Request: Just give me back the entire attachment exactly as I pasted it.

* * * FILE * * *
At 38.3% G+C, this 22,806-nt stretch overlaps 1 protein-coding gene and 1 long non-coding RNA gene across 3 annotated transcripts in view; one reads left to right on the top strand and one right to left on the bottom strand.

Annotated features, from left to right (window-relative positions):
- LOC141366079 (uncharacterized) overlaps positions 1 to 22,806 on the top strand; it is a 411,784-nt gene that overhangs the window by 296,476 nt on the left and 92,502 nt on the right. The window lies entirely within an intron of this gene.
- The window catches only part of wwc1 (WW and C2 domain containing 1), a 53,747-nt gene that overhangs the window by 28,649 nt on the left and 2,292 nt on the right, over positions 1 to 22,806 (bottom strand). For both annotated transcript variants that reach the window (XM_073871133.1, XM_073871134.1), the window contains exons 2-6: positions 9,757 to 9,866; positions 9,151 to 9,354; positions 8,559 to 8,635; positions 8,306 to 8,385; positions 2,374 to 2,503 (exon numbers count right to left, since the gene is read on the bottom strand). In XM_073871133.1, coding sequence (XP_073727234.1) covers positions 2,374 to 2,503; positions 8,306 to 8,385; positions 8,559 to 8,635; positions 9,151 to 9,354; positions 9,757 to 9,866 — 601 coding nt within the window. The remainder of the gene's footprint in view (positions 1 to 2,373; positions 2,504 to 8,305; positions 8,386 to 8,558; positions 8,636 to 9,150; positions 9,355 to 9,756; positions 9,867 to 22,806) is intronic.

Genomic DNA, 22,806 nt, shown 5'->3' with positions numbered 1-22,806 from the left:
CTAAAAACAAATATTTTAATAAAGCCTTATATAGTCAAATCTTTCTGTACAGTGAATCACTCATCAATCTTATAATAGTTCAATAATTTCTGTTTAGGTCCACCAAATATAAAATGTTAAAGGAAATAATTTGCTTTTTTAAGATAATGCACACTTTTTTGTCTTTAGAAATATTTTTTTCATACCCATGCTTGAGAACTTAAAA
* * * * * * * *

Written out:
At 38.3% G+C, this 22,806-nt stretch overlaps 1 protein-coding gene and 1 long non-coding RNA gene across 3 annotated transcripts in view; one reads left to right on the top strand and one right to left on the bottom strand.

Annotated features, from left to right (window-relative positions):
- LOC141366079 (uncharacterized) overlaps positions 1 to 22,806 on the top strand; it is a 411,784-nt gene that overhangs the window by 296,476 nt on the left and 92,502 nt on the right. The window lies entirely within an intron of this gene.
- The window catches only part of wwc1 (WW and C2 domain containing 1), a 53,747-nt gene that overhangs the window by 28,649 nt on the left and 2,292 nt on the right, over positions 1 to 22,806 (bottom strand). For both annotated transcript variants that reach the window (XM_073871133.1, XM_073871134.1), the window contains exons 2-6: positions 9,757 to 9,866; positions 9,151 to 9,354; positions 8,559 to 8,635; positions 8,306 to 8,385; positions 2,374 to 2,503 (exon numbers count right to left, since the gene is read on the bottom strand). In XM_073871133.1, coding sequence (XP_073727234.1) covers positions 2,374 to 2,503; positions 8,306 to 8,385; positions 8,559 to 8,635; positions 9,151 to 9,354; positions 9,757 to 9,866 — 601 coding nt within the window. The remainder of the gene's footprint in view (positions 1 to 2,373; positions 2,504 to 8,305; positions 8,386 to 8,558; positions 8,636 to 9,150; positions 9,355 to 9,756; positions 9,867 to 22,806) is intronic.

Genomic DNA, 22,806 nt, shown 5'->3' with positions numbered 1-22,806 from the left:
CTAAAAACAAATATTTTAATAAAGCCTTATATAGTCAAATCTTTCTGTACAGTGAATCACTCATCAATCTTATAATAGTTCAATAATTTCTGTTTAGGTCCACCAAATATAAAATGTTAAAGGAAATAATTTGCTTTTTTAAGATAATGCACACTTTTTTGTCTTTAGAAATATTTTTTTCATACCCATGCTTGAGAACTTAAAA